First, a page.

We’ve taken baby steps in that direction. Inflation expectations, measured by the 10-year break-even, did rise above 3 per cent in April 2022. But the shocker is that inflation expectations were lower at the end of 2022 than a year earlier and lower at the end of 2023 than a year earlier. They’re about 2.3 per cent now and, gosh, that’s the Fed’s target. Never mind Houthi attacks on container ships and the possibility of a broader war in the Middle East or Chinese acquisitiveness with regard to Taiwan. The market is suggesting none of these things matter; inflation’s going to be at the Fed’s target. 

I view that as a beautiful example of a narrative where the asymmetry is self-evidently on the high side. Inflation is more likely to be 2 per cent higher than that expectation than 2 per cent lower. 

Unhedged: Why do “quant winters” happen? That is, synchronised downturns in quantitative strategies’ returns, such as in 2007 and 2018-20. 

Arnott: Quants like to think that they are using objective measures and are not falling prey to the emotions that lead people astray. And that’s not quite true. Take multifactor investing. How do you decide what factors to use? Typically, the answer is backtests, what’s worked best in the past. We introduced an idea in 2016 called “revaluation alpha”. If value underperforms growth entirely because value has gotten cheaper relative to its underlying fundamentals than growth has, that’s a revaluation alpha.

If you take the relative performance value versus growth and subtract the portion that’s due to revaluation, you can think of the rest of that as a crude measure of structural alpha. That’s been positive for the last 17 years. In other words, if value was priced relative to growth the same now as it was in 2007, value would have won by 1-2 per cent per year. 

The point is: if you are using past returns to choose your factors, you’re going to migrate towards the factors with the best past performance, which may be the factors that have gotten more expensive.

I wrote a paper in 2016 called “How Can ‘Smart Beta’ Go Horribly Wrong?” Hugely controversial. But all it said was think of it like buying a stock. If a stock has soared and its underlying fundamentals haven’t, you can’t count on that rise to continue. Furthermore, if there’s any mean reversion, watch out. You could get badly hurt. We said exactly the same thing about factors. If we said that about stocks, people would have read it and thought, “This guy’s an idiot. Everybody knows that.” But writing it about factors, the reaction was, “How dare he?”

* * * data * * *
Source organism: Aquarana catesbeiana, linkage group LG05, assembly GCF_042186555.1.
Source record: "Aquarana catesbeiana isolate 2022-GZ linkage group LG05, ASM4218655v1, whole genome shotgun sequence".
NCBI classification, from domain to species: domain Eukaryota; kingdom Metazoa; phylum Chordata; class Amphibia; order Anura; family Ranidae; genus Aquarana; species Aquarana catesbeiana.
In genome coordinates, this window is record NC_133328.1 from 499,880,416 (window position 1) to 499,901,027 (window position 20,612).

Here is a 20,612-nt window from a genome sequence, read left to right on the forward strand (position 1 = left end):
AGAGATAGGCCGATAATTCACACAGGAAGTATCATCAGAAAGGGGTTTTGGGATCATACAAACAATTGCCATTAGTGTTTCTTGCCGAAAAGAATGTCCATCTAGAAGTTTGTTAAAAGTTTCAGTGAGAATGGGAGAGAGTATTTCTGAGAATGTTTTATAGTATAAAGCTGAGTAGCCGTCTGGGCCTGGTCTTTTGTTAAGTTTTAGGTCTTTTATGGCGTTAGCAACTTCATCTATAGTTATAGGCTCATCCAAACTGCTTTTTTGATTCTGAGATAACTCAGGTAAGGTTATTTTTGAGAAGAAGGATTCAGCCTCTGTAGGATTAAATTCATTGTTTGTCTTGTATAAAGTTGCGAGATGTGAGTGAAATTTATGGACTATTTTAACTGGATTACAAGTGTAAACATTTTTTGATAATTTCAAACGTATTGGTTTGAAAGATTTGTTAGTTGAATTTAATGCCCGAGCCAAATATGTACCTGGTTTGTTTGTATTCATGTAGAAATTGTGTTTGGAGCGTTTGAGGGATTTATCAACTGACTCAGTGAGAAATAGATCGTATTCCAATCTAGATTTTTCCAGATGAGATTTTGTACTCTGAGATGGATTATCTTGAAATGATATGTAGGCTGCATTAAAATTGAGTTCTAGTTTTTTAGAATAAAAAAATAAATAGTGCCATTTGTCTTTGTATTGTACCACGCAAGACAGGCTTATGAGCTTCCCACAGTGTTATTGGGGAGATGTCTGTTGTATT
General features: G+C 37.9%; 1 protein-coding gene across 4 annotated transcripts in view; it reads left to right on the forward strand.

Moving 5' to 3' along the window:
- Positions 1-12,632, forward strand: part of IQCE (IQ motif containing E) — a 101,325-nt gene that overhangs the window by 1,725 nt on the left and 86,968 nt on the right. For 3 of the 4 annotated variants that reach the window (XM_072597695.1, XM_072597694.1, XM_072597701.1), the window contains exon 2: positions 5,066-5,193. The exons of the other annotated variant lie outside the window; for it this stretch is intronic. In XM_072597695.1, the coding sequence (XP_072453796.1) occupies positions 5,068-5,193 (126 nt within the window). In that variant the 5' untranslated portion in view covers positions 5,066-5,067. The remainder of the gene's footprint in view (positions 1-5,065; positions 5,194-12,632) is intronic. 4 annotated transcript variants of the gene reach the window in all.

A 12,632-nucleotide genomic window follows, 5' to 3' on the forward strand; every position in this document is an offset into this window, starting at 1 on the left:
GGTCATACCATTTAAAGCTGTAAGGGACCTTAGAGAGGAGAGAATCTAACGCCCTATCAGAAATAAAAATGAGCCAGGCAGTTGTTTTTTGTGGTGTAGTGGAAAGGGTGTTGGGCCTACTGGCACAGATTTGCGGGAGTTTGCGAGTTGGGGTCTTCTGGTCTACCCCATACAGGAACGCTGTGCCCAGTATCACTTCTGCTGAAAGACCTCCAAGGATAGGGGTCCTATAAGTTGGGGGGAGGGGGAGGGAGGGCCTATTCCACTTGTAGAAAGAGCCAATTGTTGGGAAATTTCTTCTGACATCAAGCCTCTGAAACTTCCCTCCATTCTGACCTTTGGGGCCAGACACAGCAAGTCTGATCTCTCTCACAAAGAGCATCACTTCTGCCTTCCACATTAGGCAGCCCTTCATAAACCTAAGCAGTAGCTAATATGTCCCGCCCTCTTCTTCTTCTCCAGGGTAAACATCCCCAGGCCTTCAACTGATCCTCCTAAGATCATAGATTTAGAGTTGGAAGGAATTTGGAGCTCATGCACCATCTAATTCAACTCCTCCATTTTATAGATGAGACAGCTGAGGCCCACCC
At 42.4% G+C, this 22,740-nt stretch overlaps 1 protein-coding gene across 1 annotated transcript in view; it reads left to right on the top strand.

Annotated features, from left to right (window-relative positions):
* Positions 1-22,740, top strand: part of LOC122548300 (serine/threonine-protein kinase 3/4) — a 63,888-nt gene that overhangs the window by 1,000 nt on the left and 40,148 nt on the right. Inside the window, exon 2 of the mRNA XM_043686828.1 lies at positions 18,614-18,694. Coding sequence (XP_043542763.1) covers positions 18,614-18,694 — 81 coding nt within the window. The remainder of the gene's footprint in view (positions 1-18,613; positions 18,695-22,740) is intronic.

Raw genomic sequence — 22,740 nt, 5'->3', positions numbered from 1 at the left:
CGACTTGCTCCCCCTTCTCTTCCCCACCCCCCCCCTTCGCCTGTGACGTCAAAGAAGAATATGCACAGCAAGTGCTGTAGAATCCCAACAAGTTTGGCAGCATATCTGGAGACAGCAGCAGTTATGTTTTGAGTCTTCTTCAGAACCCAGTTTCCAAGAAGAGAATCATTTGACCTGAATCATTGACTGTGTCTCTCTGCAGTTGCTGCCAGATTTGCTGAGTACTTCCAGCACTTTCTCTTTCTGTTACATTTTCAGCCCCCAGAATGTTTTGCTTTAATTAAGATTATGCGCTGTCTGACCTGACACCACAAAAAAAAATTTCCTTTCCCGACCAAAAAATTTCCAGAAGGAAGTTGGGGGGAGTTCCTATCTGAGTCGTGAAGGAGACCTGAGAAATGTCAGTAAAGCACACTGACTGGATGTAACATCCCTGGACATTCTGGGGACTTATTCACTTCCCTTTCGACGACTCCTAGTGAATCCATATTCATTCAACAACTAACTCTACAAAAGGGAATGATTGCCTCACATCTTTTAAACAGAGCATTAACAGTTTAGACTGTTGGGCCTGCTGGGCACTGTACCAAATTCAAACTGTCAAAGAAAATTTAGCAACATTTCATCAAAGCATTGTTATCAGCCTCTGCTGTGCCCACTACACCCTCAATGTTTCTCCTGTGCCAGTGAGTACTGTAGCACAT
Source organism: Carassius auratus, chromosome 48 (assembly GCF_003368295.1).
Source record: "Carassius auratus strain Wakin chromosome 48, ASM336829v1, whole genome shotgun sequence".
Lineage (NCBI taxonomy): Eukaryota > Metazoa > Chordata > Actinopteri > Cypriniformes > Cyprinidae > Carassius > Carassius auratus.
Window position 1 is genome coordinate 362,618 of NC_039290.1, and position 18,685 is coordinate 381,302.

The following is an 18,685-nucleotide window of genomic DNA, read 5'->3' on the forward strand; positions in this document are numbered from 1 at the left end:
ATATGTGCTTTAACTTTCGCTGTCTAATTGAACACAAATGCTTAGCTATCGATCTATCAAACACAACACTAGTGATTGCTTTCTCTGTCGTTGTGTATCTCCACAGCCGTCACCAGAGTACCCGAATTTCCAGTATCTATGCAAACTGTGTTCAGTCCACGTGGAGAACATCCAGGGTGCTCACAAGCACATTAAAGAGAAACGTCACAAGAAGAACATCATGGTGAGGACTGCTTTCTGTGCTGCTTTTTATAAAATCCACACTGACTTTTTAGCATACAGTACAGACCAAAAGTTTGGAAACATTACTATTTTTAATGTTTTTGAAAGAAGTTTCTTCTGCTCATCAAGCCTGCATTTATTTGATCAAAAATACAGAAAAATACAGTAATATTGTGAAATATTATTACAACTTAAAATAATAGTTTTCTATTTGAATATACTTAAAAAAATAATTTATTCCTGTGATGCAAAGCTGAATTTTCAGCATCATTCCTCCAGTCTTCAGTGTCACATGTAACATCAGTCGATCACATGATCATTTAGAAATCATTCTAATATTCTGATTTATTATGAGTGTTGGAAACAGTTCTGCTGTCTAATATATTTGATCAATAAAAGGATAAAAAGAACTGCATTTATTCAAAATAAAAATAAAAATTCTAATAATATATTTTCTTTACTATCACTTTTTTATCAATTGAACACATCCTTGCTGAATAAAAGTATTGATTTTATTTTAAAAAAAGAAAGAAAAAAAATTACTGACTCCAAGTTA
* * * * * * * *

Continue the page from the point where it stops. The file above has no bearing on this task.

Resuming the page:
When I wrote that paper, most of the factors were very expensive. Today, most factors are very cheap. In a different paper I wrote a year ago, I pointed out that performance is correlated with relative valuation. That is to say, if a factor was expensive relative to its historic norms, subsequently it underperformed. If it was cheap, subsequently it outperformed. Today, people are yanking money out of quant strategies and multifactor at a pace of billions per month, but this is the time to be putting money into them! 2016 was the time to be taking money out.

Unhedged: I’m glad you brought up the “horribly wrong” paper. Cliff Asness of AQR was the chief critic of that paper. As I understand, his big counterpoint was that you’re making the case for timing the market. Sure, it looks expensive, but how can you be so sure? 

Arnott: I found the controversy kind of funny because I think Cliff and I agree on most things. You can always knock down a straw man by saying well, this guy’s saying actively time factors and that’s dangerous. I wasn’t saying that. I was saying be cautious. Timing factors on every twitch is crazy, but when things get to extremes of relative valuation — cheapest decline ever, most expensive decile ever — that’s a time to be a little wary. 

Quality is priced a little rich relative to history, and money is pouring into quality strategies. Of course I’d be fading those bets. When value gets this cheap, I’d be averaging in. I would not say, “This is the buying opportunity!” because nobody knows where it is. Contrarian investing is inherently a painful process. If you buy what’s newly cheap, you’re probably going to make more money by doing that. But you’re highly unlikely to get the bottom tick. So you’re going to look and feel like an idiot until the turn happens. 

In January 2016, emerging markets were in freefall and had become extraordinarily cheap. And I described emerging markets’ value as the buy of a decade. What happened subsequently? Our fundamental index for emerging markets rose over 80 per cent in the year and a half after the January 2016 lows. Now, did I pick the bottom? Not exactly. I was saying almost the same thing the year before. I wasn’t saying trade of a decade; I was saying this is getting really cheap and it’s time to be averaging in. When I later said trade of a decade, it was the bottom. But that was just luck. 

One good read

The deluge of fakery.